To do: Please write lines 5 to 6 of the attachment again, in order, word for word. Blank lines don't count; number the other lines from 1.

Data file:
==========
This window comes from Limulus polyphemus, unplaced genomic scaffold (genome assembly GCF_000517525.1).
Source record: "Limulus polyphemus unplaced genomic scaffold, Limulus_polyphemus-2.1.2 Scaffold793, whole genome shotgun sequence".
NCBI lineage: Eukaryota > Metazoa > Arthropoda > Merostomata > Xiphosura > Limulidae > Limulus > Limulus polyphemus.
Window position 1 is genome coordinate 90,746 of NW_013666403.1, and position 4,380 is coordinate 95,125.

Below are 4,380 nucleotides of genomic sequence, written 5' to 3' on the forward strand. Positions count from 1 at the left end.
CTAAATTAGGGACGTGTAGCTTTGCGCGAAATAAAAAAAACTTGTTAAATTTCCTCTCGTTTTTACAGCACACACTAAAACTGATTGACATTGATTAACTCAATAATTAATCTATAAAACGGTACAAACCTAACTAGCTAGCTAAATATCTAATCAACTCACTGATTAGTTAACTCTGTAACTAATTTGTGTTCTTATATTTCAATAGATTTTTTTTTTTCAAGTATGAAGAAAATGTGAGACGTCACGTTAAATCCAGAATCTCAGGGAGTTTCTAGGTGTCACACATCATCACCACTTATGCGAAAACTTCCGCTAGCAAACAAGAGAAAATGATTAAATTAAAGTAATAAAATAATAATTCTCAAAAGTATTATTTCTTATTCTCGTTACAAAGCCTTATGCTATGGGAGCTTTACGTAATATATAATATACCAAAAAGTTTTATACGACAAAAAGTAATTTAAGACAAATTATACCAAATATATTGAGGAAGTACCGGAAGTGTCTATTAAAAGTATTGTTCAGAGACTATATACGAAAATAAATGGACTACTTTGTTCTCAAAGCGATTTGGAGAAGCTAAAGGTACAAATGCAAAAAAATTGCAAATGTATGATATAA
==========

Below are 4,380 nucleotides of genomic sequence, written 5' to 3' on the forward strand. Positions count from 1 at the left end.
CTAAATTAGGGACGTGTAGCTTTGCGCGAAATAAAAAAAACTTGTTAAATTTCCTCTCGTTTTTACAGCACACACTAAAACTGATTGACATTGATTAACTCAATAATTAATCTATAAAACGGTACAAACCTAACTAGCTAGCTAAATATCTAATCAACTCACTGATTAGTTAACTCTGTAACTAATTTGTGTTCTTATATTTCAATAGATTTTTTTTTTTCAAGTATGAAGAAAATGTGAGACGTCACGTTAAATCCAGAATCTCAGGGAGTTTCTAGGTGTCACACATCATCACCACTTATGCGAAAACTTCCGCTAGCAAACAAGAGAAAATGATTAAATTAAAGTAATAAAATAATAATTCTCAAAAGTATTATTTCTTATTCTCGTTACAAAGCCTTATGCTATGGGAGCTTTACGTAATATATAATATACCAAAAAGTTTTATACGACAAAAAGTAATTTAAGACAAATTATACCAAATATATTGAGGAAGTACCGGAAGTGTCTATTAAAAGTATTGTTCAGAGACTATATACGAAAATAAATGGACTACTTTGTTCTCAAAGCGATTTGGAGAAGCTAAAGGTACAAATGCAAAAAAATTGCAAATGTATGATATAA